Tuesday, April 25, 2017
Grand Canyon, by Jason Chin. A Neal Porter Book, Roaring Brook Press, Macmillan. Raincoast. 2017. $27.99 ages 8 and up
It's a father and daughter excursion that leads us to observe the many wonders of the Grand Canyon. Luckily, we have a rocking chair observation station and will not actually feel the rigors of the challenging trek from the South Kaibab Trail up, up, up to the South Rim.
As they go, we have a great view of the geological landscape that has so inspired and intrigued visitors. By reading the accessible text and spending time pondering the incredibly detailed images, we learn a great deal about the creation of this mesmerizing place. From its basement rocks which are as much as 1.84 billion years old to the Ponderosa pine forest above the rim, Jason Chin affords us a most interesting lesson in geology and the passing of time. An illustrated image of the more than twelve rock layers found there is provided near the beginning of our trek, and acts as a guide and a reference as we move up the canyon.
The science lesson here is so beautifully constructed, and most enjoyable for his audience. He fills the borders with the flora and fauna of each habitat, the rock formations, the development of the layers, the fossils found in the various layers, the weathering and erosion, and the climates of each. It is a complex story made easier to comprehend through this stellar presentation. Cutouts at various points along the way peek through and give the child a chance to take a step back in time and experience first-hand the many changes the canyon itself has undergone.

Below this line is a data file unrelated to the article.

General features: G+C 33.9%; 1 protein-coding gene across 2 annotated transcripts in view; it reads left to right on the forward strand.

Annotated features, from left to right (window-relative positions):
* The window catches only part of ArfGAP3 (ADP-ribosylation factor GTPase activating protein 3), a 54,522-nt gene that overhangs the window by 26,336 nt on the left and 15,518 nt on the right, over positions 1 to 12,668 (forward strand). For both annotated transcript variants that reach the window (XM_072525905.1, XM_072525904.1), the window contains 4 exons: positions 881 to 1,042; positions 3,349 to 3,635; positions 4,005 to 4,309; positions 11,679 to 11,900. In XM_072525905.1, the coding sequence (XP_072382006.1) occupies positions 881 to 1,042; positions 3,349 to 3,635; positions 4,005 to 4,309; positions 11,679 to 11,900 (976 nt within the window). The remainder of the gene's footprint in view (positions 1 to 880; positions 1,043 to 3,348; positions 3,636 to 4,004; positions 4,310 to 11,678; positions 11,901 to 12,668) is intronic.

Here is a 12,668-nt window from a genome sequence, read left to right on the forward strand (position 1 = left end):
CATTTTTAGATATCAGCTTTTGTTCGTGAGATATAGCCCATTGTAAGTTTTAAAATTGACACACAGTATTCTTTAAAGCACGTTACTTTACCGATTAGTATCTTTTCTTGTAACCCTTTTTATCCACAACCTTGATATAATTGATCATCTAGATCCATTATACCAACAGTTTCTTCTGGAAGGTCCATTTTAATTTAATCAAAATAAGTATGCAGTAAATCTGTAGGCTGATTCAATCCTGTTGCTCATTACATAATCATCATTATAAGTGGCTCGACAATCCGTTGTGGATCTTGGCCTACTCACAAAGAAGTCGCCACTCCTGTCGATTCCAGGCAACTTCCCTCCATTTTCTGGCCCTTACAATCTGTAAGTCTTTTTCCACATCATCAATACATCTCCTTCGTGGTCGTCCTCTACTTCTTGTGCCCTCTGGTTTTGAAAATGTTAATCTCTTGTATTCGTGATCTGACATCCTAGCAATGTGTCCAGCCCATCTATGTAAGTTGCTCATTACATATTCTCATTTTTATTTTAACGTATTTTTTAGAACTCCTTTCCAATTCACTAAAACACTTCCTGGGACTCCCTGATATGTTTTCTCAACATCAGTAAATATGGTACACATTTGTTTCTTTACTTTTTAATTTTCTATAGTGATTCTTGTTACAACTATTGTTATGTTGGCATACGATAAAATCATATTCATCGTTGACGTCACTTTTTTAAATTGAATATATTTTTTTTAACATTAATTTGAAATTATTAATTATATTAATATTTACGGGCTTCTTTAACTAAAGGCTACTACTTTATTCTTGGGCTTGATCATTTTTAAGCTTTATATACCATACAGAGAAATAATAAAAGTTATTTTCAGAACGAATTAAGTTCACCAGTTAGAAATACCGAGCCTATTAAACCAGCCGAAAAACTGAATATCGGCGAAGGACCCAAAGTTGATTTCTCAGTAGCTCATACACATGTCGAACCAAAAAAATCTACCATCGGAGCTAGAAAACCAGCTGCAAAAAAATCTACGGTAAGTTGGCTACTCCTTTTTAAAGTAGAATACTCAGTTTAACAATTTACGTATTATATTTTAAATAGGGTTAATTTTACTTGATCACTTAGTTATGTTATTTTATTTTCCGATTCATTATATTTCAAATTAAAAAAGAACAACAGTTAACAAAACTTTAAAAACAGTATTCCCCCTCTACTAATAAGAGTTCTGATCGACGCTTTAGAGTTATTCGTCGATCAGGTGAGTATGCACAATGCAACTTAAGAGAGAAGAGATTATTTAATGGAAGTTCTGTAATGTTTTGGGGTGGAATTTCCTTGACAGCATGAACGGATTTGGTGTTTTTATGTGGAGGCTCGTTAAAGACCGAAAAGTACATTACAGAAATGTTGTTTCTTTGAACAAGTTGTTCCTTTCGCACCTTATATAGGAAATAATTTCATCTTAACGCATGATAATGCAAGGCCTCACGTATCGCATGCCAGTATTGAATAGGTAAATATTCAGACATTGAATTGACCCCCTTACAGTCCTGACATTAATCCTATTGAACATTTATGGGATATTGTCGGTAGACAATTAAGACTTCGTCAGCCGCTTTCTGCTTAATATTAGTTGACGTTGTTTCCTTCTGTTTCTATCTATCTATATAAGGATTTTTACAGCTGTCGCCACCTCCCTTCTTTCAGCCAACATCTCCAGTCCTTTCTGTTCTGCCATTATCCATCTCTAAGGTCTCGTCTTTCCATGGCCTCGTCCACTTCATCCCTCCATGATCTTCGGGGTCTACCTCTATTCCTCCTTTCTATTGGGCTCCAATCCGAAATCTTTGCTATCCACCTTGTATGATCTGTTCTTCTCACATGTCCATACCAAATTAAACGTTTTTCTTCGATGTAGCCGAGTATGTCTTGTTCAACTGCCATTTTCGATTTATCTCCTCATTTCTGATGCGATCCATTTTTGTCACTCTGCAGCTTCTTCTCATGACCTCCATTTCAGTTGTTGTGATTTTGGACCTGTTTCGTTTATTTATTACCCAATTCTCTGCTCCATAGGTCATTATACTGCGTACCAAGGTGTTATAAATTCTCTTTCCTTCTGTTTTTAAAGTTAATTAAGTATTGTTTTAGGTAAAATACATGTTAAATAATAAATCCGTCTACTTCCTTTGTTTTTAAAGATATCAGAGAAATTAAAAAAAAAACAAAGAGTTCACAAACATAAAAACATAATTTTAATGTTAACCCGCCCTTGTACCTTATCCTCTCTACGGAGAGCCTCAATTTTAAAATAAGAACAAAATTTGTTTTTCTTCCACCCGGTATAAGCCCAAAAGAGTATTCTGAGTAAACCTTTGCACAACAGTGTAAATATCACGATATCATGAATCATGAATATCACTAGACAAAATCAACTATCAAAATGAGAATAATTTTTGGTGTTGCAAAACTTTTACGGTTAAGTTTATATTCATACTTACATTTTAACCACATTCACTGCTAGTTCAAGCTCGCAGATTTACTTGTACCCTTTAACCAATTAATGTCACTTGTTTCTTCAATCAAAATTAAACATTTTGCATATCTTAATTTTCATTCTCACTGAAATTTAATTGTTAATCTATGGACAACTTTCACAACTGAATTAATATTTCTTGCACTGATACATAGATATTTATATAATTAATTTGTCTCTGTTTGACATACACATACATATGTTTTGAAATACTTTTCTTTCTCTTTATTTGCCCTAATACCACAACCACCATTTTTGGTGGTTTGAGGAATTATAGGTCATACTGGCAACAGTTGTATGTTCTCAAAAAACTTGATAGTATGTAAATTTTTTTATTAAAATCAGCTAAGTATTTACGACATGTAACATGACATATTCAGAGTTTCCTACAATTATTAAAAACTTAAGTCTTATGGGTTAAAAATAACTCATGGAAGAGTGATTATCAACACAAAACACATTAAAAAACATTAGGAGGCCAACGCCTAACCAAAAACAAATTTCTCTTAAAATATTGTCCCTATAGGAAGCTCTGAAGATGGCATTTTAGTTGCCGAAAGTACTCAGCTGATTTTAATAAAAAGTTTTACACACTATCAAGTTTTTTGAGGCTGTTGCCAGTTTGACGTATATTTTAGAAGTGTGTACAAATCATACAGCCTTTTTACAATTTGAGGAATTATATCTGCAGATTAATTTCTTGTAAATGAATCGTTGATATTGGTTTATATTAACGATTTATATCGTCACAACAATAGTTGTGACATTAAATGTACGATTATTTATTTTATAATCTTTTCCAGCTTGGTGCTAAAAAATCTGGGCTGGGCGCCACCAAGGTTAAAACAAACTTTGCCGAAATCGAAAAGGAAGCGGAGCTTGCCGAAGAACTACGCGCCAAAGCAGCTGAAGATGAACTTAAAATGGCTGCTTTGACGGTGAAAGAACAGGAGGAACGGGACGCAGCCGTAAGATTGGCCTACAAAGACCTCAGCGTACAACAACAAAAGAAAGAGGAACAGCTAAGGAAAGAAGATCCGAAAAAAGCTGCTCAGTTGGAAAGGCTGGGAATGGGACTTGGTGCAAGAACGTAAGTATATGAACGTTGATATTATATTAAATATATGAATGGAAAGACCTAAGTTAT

Back matter runs to six pages and expands our knowledge for how the canyon was actually carved through eons. A short discussion of our journey, a look at the human history of this remarkable place, the ecological communities that are prominent in the canyon itself, its geology, formation, the Colorado River and the mystery of its formation are each briefly discussed. He adds a note from himself and then one about his illustrations before providing an extensive list of resources for further study. The man did his research. His art reflects his personal visit. A cross section of the canyon and a glorious four page foldout to give a panoramic view will hold readers in awe of its 'grand'eur.
Jason's author's note voices a wish for his readers:
"This book is my tribute to the canyon and also to the power of the imagination. After all, it's imagination that makes both science and art possible. I hope that this book captures my readers' imaginations, just as Grand Canyon has captured mine."